I sat down with Swetha outside a State Street café this past Saturday, April 23rd, to hear more about her award-winning project working to remedy systemic poverty in several Wisconsin counties (for more on this project, click here). And while hearing about her project was fascinating, I was particularly curious about the way her French degree served her during her time here at UW, and how it may or may not have informed her perspective and research in STEM. It was a warm, sunny day, and what was originally intended to be an interview blossomed into a stimulating conversation that spanned a wide range of topics : from the struggles of communicating in a foreign language, to the myriad factors contributing to systemic poverty, to the dignity of telling one’s story & being heard, to the very real conflict taking place here on campus. Below is an abridged version of this expansive conversation : I hope you enjoy reading it! – Ben
BEN : So on the one hand, you’ve got this really amazing project going on. But on the other hand, you’ve got this French degree that you’re pursuing. Do you feel like the French degree has informed your work in this fellowship, or not so much?
SWETHA : It has informed my way of thinking [in general], not this particular project. As a freshman, I wasn’t really sure what to major in, but I took this French class, and the teacher really inspired me. She taught me how to think critically about basically everything, from art to literature –
BEN : – this is a French class at UW?
SWETHA : at UW, it was with.. Madame Miernowska?
BEN : Ewa Miernowska? Yeah.
SWETHA : She inspired me to think critically and then every class I’ve been in… you can see that [the teachers] really care about you… This might be common across all language majors, but I’ve really seen this with French. To have someone care about the way you think, it really helps you because you can develop your thinking style in the comfort of a classroom, with some guidance as well. Also, learning a foreign language puts you in a place where you’re not completely comfortable all the time, which I think is great. When you’re in a classroom and you’re not comfortable, that means you’re doing things right, because you’re learning. And that has taught me to be a better leader – a leader in general – and to think critically about our society, which relates to [my Wisconsin Idea fellowship] project.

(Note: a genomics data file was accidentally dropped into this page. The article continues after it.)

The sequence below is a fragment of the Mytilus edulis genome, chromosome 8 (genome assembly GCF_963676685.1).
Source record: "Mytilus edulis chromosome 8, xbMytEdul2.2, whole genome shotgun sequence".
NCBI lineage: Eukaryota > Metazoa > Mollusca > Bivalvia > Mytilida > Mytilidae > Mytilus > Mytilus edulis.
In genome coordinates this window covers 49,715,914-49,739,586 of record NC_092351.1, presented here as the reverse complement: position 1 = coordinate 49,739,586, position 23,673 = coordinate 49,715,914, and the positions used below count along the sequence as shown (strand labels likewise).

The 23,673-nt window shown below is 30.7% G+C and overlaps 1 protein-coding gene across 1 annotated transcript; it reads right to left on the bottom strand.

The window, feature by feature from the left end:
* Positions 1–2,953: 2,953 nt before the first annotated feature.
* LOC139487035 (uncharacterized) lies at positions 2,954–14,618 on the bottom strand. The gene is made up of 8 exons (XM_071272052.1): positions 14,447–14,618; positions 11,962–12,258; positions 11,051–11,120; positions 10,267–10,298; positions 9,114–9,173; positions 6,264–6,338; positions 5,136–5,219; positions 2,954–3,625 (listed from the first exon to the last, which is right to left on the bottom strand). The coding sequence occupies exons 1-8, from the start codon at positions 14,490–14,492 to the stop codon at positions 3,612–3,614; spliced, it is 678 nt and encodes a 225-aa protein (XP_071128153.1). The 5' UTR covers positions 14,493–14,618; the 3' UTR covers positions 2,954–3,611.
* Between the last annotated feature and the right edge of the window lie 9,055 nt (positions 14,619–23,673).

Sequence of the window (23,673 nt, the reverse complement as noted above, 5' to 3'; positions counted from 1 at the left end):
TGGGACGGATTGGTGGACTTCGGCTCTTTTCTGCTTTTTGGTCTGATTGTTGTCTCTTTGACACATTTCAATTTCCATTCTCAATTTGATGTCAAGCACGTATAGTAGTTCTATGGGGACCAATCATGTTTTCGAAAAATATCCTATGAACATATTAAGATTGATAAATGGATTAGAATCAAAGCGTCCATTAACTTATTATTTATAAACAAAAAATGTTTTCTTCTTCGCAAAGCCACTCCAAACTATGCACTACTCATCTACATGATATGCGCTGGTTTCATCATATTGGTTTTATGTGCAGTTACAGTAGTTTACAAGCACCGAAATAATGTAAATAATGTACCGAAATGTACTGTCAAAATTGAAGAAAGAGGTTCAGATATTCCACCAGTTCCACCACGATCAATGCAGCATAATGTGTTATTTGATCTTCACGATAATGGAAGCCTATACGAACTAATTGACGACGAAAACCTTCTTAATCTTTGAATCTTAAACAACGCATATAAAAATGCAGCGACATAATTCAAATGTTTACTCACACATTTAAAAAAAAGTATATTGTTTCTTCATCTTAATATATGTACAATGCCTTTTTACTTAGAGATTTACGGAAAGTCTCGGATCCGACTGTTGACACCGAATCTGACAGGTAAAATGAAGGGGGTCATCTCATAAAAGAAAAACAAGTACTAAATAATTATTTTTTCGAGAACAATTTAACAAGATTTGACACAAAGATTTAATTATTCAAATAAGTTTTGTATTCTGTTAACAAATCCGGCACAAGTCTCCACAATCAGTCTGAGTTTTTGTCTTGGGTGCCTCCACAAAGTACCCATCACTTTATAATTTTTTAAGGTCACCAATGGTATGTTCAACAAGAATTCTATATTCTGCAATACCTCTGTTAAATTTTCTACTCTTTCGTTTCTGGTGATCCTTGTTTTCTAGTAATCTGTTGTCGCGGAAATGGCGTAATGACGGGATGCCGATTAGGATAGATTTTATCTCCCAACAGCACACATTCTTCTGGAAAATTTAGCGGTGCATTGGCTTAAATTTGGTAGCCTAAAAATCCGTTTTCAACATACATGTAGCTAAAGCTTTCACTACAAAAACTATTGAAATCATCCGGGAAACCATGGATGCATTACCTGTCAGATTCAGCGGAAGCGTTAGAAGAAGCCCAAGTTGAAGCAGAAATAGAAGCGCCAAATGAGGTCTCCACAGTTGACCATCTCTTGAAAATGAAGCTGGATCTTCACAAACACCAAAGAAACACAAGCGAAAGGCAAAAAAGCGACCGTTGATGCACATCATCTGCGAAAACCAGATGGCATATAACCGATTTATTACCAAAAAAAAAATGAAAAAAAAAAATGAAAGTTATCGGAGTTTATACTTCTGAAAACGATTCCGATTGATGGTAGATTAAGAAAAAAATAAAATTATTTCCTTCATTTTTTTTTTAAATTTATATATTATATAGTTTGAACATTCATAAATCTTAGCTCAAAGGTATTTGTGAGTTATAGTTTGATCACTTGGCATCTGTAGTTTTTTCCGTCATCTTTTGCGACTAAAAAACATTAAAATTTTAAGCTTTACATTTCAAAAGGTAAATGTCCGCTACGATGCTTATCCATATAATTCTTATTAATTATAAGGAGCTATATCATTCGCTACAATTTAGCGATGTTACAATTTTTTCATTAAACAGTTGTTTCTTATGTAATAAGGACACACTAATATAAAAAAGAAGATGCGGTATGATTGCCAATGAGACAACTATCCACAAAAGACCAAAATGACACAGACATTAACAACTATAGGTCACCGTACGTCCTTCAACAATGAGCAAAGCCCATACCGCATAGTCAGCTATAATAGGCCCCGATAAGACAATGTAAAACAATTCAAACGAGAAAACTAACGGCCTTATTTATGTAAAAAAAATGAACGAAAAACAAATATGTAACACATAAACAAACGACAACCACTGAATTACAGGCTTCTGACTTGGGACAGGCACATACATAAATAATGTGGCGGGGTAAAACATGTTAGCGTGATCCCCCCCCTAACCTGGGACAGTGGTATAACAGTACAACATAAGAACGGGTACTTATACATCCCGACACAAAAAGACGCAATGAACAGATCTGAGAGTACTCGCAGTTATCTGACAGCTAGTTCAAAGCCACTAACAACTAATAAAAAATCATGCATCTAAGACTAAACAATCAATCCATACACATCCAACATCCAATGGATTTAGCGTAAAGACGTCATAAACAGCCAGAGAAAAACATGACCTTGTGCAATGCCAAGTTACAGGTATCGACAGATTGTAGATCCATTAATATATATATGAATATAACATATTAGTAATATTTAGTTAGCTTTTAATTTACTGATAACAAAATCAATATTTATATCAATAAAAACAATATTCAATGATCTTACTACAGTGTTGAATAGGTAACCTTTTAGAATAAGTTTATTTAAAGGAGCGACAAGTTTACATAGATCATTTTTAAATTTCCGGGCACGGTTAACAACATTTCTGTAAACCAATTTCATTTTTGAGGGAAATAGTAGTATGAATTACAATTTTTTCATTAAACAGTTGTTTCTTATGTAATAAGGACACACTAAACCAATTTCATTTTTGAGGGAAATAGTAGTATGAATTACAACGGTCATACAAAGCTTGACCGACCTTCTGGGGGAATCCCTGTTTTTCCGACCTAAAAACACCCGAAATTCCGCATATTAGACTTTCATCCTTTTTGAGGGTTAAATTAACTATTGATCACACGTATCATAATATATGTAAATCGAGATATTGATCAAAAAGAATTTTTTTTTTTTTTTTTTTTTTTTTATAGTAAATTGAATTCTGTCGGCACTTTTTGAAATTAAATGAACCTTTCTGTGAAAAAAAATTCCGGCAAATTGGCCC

BEN : […] Can you speak on the ways that the French class made you feel discomfort in a productive way, different from other classes?
SWETHA : When you’re learning a foreign language, it’s really difficult to get out exactly what you’re thinking, and a lot of times it can be hard to communicate with your teacher, hard to communicate with your classmates. And what you say can be misinterpreted. So having that discomfort inspired me to work harder to understand what other people mean. What you say is not always what you’re thinking, and French class helped me [understand] that. Because if you don’t know the language fluently, it’s kind of difficult to convey what you’re saying. I think the discomfort and being able to overcome it empowered me. It just made me feel like I could do a lot more than I [had previously thought I] was capable of. I know that sounds kinda cheesy, but…
BEN : If I could just ask you to elaborate a little bit, it sounded like your experience taking French classes, […] it was so hard to communicate, that you had to learn to interpret, […] Would you say meeting the other person halfway?
SWETHA : Yeah I think that’s a really important skill that you learn in French. And that has helped me because there’s always another story to things, even though we were learning another language, we got super good at reading body language. Because not everyone says what they wanna say. I think that’s also important in the focus groups that we’ve been holding, because I’m a better reader of body language and communicator in general because of French, I’m better able to communicate with individuals, especially if they’re having a hard time saying things.
BEN : So the second thing: you spoke a little bit on Professor Miernowska’s class. She taught you to think critically, or she helped you cultivate that. Can you speak on what that means to you? What does that mean to you to think critically?